Despite toxic masculinity, the real Oscar winners were…

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(Courtesy Academy of Motion Pictures Arts and Sciences. CREDIT: Michael Baker / A.M.P.A.S.)

It was the slap that took center stage at the 94th annual Oscars ceremony— and the world at large—  in which Will Smith publicly assaulted Chris Rock. And now today, Will Smith has been banned from any Academy event for 10 years.

Smith will be 63 before he can attend another Oscars.

After two weeks of nonstop media attention, endless social media memes, “too little too late” carefully crafted PR apologies, and an ongoing investigation per the Academy, it’s long overdue we take the spotlight away from the industry rewarding toxic masculinity with golden statues and talk about the well-deserved winners whom to fell into the wings of the Dolby Theater that evening.

There were culturally groundbreaking outcomes at the 94th Oscars that seemed to get lost in the sidelines by an actor’s narcissistic and violent tantrum. To redirect the spotlight back where it belongs: it was a wonderful year for women, the deaf community, The LGBTQ community, The Latin community, the black community, and minorities on screen.

Jane Campion became the third woman of all time to win Best Director. After being nominated in 1994 for Best Director for The Piano, in which she won Best Writing for a Screenplay written directly for the Screen and much critical acclaim in her long career, she finally became a rarity as one of three women behind the camera in the director’s chair to win the historically “boys club” prize.


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Coda broke first-of-all-time barriers as the first and only film with a predominantly Deaf cast to win Best Picture. Sian Heder, the director and writer of the Best Picture winner, became the 8th female of all time to win Best Adapted Screenplay with Coda.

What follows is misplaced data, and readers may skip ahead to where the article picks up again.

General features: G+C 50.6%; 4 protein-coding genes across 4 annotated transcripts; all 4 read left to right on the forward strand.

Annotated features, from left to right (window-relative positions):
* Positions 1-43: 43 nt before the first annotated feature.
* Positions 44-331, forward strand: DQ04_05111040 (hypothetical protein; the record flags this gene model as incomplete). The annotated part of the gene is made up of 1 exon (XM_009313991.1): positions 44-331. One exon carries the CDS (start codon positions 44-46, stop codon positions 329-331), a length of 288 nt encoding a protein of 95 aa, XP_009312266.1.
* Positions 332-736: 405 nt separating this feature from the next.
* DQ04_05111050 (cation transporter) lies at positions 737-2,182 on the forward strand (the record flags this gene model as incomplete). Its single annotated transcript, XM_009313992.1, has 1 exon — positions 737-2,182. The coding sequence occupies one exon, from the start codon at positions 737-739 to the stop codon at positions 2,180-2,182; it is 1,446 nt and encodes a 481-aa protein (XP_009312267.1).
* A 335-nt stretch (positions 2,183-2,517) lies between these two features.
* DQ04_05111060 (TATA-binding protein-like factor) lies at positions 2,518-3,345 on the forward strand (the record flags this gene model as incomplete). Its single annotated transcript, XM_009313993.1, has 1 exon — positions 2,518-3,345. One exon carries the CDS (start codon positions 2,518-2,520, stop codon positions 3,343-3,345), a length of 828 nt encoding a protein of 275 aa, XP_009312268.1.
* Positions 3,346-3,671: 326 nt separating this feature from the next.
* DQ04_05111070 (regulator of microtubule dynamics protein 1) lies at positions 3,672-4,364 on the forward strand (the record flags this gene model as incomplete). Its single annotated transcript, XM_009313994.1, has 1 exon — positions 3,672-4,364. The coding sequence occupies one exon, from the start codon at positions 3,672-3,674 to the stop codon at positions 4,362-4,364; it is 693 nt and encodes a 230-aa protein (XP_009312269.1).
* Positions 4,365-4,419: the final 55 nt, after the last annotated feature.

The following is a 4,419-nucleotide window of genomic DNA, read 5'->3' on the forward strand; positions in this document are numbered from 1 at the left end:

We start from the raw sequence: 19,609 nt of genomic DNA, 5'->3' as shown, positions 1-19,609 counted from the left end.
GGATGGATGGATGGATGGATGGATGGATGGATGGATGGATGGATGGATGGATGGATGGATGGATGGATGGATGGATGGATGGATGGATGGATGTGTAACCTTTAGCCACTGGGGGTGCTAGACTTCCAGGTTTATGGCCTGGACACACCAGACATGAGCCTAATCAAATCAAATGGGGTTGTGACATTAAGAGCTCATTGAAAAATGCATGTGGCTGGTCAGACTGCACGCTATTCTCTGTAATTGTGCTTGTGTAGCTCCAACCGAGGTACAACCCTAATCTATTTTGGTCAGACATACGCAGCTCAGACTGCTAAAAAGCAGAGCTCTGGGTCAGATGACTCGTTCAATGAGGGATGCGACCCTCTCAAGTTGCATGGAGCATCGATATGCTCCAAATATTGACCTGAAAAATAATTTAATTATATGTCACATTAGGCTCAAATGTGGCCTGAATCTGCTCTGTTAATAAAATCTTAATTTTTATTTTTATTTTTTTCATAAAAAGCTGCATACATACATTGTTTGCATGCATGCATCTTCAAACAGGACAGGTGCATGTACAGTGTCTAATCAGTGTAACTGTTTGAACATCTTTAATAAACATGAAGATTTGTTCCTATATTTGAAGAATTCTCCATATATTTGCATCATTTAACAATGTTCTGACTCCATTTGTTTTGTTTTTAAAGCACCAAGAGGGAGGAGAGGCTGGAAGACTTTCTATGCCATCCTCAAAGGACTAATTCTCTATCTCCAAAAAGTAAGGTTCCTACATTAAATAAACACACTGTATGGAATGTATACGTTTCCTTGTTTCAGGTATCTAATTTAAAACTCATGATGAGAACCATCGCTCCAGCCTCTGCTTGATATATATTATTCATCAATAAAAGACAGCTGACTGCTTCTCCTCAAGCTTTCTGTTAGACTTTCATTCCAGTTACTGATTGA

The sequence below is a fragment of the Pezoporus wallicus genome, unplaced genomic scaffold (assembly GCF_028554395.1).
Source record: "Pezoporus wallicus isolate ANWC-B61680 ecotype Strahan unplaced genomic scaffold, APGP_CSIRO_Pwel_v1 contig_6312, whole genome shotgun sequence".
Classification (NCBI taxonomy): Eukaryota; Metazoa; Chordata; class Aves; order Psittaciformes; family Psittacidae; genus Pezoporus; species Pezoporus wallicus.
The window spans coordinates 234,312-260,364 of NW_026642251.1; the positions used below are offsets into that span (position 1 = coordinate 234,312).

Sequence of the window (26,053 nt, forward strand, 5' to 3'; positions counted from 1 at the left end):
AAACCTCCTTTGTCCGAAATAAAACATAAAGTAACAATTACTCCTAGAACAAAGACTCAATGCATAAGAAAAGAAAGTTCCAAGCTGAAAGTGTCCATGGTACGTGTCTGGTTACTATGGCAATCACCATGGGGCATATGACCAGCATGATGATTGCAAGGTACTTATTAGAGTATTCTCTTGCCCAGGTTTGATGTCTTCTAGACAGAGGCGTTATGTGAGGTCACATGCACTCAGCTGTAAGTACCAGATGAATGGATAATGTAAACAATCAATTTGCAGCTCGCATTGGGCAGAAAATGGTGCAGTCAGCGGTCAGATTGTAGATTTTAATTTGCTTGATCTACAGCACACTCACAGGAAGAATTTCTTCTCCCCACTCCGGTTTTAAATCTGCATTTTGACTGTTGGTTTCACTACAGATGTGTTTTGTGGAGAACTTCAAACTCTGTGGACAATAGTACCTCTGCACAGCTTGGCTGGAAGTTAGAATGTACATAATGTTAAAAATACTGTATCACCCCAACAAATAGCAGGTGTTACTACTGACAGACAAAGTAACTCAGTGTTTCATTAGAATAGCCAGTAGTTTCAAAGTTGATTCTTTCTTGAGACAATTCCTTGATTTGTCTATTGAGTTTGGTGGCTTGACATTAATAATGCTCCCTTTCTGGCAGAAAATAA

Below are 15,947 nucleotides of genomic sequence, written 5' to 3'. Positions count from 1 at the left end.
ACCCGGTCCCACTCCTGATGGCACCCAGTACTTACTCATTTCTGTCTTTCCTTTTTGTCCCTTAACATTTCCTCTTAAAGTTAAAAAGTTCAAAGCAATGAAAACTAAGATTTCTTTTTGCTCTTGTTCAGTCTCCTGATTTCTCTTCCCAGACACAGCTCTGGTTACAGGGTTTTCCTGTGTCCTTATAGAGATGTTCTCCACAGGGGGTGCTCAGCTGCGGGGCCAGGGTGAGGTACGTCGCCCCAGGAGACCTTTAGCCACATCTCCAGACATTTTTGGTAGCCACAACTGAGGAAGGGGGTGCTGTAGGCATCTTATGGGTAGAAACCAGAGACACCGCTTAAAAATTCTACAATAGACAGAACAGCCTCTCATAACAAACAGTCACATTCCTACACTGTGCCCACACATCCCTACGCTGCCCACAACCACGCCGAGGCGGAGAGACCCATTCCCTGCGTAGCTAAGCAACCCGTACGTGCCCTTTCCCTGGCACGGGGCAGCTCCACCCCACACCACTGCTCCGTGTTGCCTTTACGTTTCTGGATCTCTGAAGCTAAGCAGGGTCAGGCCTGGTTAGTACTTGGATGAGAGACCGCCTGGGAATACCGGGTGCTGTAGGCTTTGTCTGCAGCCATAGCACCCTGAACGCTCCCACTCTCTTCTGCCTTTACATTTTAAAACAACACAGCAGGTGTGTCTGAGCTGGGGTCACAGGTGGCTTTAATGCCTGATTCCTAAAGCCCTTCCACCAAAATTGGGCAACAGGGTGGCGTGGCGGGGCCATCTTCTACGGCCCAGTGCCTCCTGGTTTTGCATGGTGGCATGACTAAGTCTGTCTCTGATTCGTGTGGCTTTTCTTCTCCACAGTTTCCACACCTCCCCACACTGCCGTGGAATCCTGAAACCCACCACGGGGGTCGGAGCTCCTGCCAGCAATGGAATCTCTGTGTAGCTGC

The beloved star of Coda, Troy Kotsur, became the one and only Deaf male actor to win an Oscar in almost a century. All these first of their kind wins have given a platform like never before to the deaf community.

Additionally, Spielberg’s Anita in West Side Story was played by half-Latina, half-Black, openly queer actress Ariana DeBose who took home the gold for Best Supporting actress, making way for many underrepresented groups.

This Best Supporting Actress made history as the first Afro-Latina, openly queer actor of color to win an Oscar. The Latinx story Encanto won Best Animated Feature Film, performed their hit number “Bruno” at the awards, and were nominated in many other categories along with Latin filmmaker Lin-Manuel Miranda. The list goes on…

With a track record of being exclusive, it is truly astounding how much inclusivity, and interesting work was given the glimmering spotlight at the 94th Academy Awards, only to have all this light of progress dimmed with toxic masculinity. 

It’s time that we shine the light back on those who deserve it: the winners who broke barriers, whom act with authenticity, and lead their lives with grace and kindness. 

It was truly a groundbreaking year for Academy Award winners which brings hope for more inclusive work within the film industry and for recognition in the years to come.

These winners gave hope to so many underrepresented groups and artists and it’s about time THAT gets center stage.


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Megan Penn reports on the indie film market and anything that empowers women and underrepresented groups. 

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